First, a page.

(The South Carolina black/death metal band Olkoth are awaiting the release of their debut album At The Eye Of Chaos by Everlasting Spew Records on the 26th of May, and today we present Comrade Aleks‘ interview of the band’s guitarist/vocalist Zach Jeter.)
Everlasting Spew Records has released some great new albums which the NCS crew has covered here. And now it’s the turn of Olkoth.
The band from Columbia, South Carolina was formed in 2017 by Zach Jeter (guitars, vocals) and drummer Apollyon Baphomet (Vance Jeffcoat). Apollyion died of cystic fibrosis the same year, and Zach started to gather a new lineup to keep the band active. The lineup was stable after Demo (2019) and the single Eidolon in the Flames (2021) were released, and now Olkoth consists of Zach, Hunter Ross (guitars), and Alex Rush (bass, vocals). This trio recorded the full-length album At the Eye of Chaos together with guest drummer Krzysztof Klingbein, and the release date is set on the 26th of May.
This embodiment of foul blackened death metal gets closer every day and our duty is to warn you of its unavoidable arrival.
Hi Zach! How are you? Are you occupied with some preparations regarding At the Eye of Chaos’ forthcoming release?
Doing great, thanks! We are currently preparing for our first European tour in September. Working on some NA tour plans as well, so yeah I’d say we’re pretty well occupied!
How did you manage to organize it? Will you tour alone or with some company?
With the help of our good friend Tito Vespasiani of Everlasting Spew Records and Death Over Rome bookings! We’ll be joining the Italian brutal death metal band Devangelic, who also just released a monster of an album. We’re stoked to say the least!
And how often do you play live in the US usually? How far do you get with Olkoth?
This will be the first time we’ve played live since 2019. It’s been a long road with this band just getting off the ground, but through Olkoth I’ve made more friends and connections in the music world than I would have imagined. More recently I did some touring as well as the 70k Tons of Metal cruise with one of my current favorite death metal bands out there, Hideous Divinity. Playing with those guys was an incredible experience and we’ve all become good friends. Olkoth still has a long way to go, but man we’ve come a long way against crazy odds.
First of all, Olkoth is a very, very fictional new deity from the current Cthulhu Mythos’ pantheon. Why did you take this name? And did you make contact with another Olkoth which took part in a split release with Capel Beulah (Signal Rex, 2021)?
When I was coming up with concepts for the band initially in 2016, I stumbled across the name and liked the way it sounded. The deity is sort of part of an extended universe, not created by Lovecraft himself. For that matter we attached kind of our own meaning to it. In this case Olkoth is an ageless being that reincarnates through humans to see through the end of an era. A catalyst for change and purging corruption. Also from a musical standpoint we set out to create something that stood out drastically from what was going on around us in the metal scene. So the name resonated with us and stuck.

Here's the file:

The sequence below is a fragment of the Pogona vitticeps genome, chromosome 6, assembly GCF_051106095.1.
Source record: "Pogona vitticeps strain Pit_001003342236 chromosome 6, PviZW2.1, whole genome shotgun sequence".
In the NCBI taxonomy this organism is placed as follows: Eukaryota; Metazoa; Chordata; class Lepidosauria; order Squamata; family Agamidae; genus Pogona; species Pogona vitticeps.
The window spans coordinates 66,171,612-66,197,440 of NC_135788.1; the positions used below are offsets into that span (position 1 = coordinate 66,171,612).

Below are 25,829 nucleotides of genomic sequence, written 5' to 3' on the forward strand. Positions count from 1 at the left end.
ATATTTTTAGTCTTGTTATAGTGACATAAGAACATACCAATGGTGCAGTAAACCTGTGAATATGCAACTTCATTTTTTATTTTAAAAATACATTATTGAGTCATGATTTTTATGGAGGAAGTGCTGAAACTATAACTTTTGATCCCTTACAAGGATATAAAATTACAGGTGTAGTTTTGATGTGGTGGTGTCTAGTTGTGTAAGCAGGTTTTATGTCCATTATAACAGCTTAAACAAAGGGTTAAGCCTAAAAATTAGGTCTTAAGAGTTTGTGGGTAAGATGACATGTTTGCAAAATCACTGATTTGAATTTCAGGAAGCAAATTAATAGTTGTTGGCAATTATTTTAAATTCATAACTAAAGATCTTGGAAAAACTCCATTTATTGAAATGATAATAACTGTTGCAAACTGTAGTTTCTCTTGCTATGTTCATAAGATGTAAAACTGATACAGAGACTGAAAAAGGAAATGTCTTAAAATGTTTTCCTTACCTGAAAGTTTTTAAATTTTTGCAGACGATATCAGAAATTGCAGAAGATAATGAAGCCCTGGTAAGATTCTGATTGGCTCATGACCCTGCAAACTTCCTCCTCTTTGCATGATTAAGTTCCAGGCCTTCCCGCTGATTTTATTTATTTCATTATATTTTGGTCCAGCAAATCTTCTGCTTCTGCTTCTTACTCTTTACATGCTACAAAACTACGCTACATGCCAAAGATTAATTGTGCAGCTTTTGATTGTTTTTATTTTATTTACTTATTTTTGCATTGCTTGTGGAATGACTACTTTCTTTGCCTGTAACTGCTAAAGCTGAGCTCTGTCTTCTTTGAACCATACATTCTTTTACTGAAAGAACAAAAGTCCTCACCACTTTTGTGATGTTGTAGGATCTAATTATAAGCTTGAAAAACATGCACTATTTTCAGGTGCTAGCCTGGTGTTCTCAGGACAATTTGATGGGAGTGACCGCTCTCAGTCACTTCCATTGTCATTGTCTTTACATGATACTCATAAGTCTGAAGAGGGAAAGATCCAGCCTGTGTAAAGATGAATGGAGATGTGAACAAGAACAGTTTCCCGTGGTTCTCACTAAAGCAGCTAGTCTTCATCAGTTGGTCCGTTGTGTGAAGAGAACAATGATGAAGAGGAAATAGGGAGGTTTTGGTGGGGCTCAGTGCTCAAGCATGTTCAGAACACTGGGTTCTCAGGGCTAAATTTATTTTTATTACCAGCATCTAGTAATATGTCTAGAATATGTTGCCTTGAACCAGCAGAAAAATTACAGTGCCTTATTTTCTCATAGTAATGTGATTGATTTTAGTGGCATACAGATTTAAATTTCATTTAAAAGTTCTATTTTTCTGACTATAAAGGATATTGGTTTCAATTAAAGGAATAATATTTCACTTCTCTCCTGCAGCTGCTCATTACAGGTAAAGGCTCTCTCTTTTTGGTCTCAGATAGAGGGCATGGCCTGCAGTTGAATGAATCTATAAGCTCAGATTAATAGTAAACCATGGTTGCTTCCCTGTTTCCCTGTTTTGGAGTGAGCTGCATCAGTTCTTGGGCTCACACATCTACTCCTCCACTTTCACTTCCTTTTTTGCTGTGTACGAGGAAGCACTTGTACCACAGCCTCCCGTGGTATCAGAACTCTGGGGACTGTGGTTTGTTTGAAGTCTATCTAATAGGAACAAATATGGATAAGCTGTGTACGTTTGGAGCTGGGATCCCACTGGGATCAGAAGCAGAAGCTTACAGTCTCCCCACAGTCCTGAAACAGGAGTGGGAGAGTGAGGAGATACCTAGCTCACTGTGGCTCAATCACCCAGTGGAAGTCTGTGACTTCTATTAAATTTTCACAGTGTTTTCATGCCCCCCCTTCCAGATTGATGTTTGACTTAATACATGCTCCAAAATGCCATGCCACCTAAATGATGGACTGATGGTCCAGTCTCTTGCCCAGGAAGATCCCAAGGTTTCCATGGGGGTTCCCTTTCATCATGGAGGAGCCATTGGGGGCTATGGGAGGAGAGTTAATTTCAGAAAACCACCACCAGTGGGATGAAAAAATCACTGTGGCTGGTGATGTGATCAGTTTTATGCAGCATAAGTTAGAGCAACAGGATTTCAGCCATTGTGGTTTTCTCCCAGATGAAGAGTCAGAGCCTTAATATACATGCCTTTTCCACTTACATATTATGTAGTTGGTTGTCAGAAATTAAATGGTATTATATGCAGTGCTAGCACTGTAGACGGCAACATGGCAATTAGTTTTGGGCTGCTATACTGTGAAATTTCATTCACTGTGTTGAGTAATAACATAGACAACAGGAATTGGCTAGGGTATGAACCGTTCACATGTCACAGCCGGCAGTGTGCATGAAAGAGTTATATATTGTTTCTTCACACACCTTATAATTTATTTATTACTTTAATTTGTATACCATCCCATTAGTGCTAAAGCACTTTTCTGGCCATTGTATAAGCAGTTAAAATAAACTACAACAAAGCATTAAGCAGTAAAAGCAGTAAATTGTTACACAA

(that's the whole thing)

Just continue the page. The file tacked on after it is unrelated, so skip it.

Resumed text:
As for the other band, in 2016 when I first created our page and began the first demos there were no others even on Metal Archives. So when they appeared I didn’t bother contacting them. There are quite a few bands named “Behemoth” for example, yet most only recognize one, so we decided to continue and just let the music speak for itself.
Zach, you and Hunter did additional guest vocals for Nile’s Vile Nilotic Rites. And Olkoth is compared with Nile usually. What do you think regarding this?
We did record some guest vocals for that album which was awesome. We’re all pretty much from the same area in SC. Starting from In Their Darkened Shrines, Nile was a big influence on my style early on. So some of that I’m sure comes through in the music. I don’t mind the comparison by any means; Karl and Dallas both have written some of my favorite extreme metal songs ever. Olkoth is built from quite a few influences though, so there’s a lot more than Nile hiding in there.
How were you involved in the local extreme metal scene? What was your way there?
I never was, really. All through my teens and ’20s I was mostly the loner guy sitting around playing guitar by himself. I jammed with a few guys here and there but nothing stuck. Everybody around here was usually playing stoner rock or something and it was just never my thing. That or hardcore/breakdown stuff. Basically a real “extreme metal” scene in my area was pretty much non-existent.
The first real support I found early on from another musician was my friend Vance Jeffcoat (rest in peace), who was also a founding member and first drummer for Olkoth. We were in the same boat of feeling alienated from the “scene” and in a way that fueled us creatively I think. Without him I most definitely would not be the musician I am today.